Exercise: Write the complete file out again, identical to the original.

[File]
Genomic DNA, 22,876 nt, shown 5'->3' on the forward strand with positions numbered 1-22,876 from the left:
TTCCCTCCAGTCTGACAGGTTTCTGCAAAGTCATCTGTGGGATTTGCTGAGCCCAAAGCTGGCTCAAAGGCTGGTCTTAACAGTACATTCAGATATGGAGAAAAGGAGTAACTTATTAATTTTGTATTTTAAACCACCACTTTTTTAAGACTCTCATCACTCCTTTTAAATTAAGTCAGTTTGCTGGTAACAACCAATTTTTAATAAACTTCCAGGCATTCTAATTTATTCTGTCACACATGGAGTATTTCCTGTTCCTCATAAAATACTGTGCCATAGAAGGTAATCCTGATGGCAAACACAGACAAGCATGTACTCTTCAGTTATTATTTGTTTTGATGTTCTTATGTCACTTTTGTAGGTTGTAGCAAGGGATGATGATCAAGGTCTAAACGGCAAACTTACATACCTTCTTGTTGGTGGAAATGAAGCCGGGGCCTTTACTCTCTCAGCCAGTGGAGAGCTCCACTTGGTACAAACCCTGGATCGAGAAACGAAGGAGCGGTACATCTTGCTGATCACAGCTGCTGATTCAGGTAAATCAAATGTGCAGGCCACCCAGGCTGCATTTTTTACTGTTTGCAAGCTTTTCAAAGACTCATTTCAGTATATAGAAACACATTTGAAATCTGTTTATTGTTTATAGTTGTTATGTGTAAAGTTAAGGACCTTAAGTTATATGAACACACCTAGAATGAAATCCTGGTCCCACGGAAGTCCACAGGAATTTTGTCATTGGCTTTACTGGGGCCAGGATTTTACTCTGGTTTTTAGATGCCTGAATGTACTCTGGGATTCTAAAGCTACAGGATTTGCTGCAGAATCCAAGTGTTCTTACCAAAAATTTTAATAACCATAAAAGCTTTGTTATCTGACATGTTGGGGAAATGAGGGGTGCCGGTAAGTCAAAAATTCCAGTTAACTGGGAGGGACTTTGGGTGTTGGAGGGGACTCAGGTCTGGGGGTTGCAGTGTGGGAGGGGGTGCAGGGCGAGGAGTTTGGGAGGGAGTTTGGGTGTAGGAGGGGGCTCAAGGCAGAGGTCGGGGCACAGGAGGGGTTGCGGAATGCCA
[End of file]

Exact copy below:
Genomic DNA, 22,876 nt, shown 5'->3' on the forward strand with positions numbered 1-22,876 from the left:
TTCCCTCCAGTCTGACAGGTTTCTGCAAAGTCATCTGTGGGATTTGCTGAGCCCAAAGCTGGCTCAAAGGCTGGTCTTAACAGTACATTCAGATATGGAGAAAAGGAGTAACTTATTAATTTTGTATTTTAAACCACCACTTTTTTAAGACTCTCATCACTCCTTTTAAATTAAGTCAGTTTGCTGGTAACAACCAATTTTTAATAAACTTCCAGGCATTCTAATTTATTCTGTCACACATGGAGTATTTCCTGTTCCTCATAAAATACTGTGCCATAGAAGGTAATCCTGATGGCAAACACAGACAAGCATGTACTCTTCAGTTATTATTTGTTTTGATGTTCTTATGTCACTTTTGTAGGTTGTAGCAAGGGATGATGATCAAGGTCTAAACGGCAAACTTACATACCTTCTTGTTGGTGGAAATGAAGCCGGGGCCTTTACTCTCTCAGCCAGTGGAGAGCTCCACTTGGTACAAACCCTGGATCGAGAAACGAAGGAGCGGTACATCTTGCTGATCACAGCTGCTGATTCAGGTAAATCAAATGTGCAGGCCACCCAGGCTGCATTTTTTACTGTTTGCAAGCTTTTCAAAGACTCATTTCAGTATATAGAAACACATTTGAAATCTGTTTATTGTTTATAGTTGTTATGTGTAAAGTTAAGGACCTTAAGTTATATGAACACACCTAGAATGAAATCCTGGTCCCACGGAAGTCCACAGGAATTTTGTCATTGGCTTTACTGGGGCCAGGATTTTACTCTGGTTTTTAGATGCCTGAATGTACTCTGGGATTCTAAAGCTACAGGATTTGCTGCAGAATCCAAGTGTTCTTACCAAAAATTTTAATAACCATAAAAGCTTTGTTATCTGACATGTTGGGGAAATGAGGGGTGCCGGTAAGTCAAAAATTCCAGTTAACTGGGAGGGACTTTGGGTGTTGGAGGGGACTCAGGTCTGGGGGTTGCAGTGTGGGAGGGGGTGCAGGGCGAGGAGTTTGGGAGGGAGTTTGGGTGTAGGAGGGGGCTCAAGGCAGAGGTCGGGGCACAGGAGGGGTTGCGGAATGCCA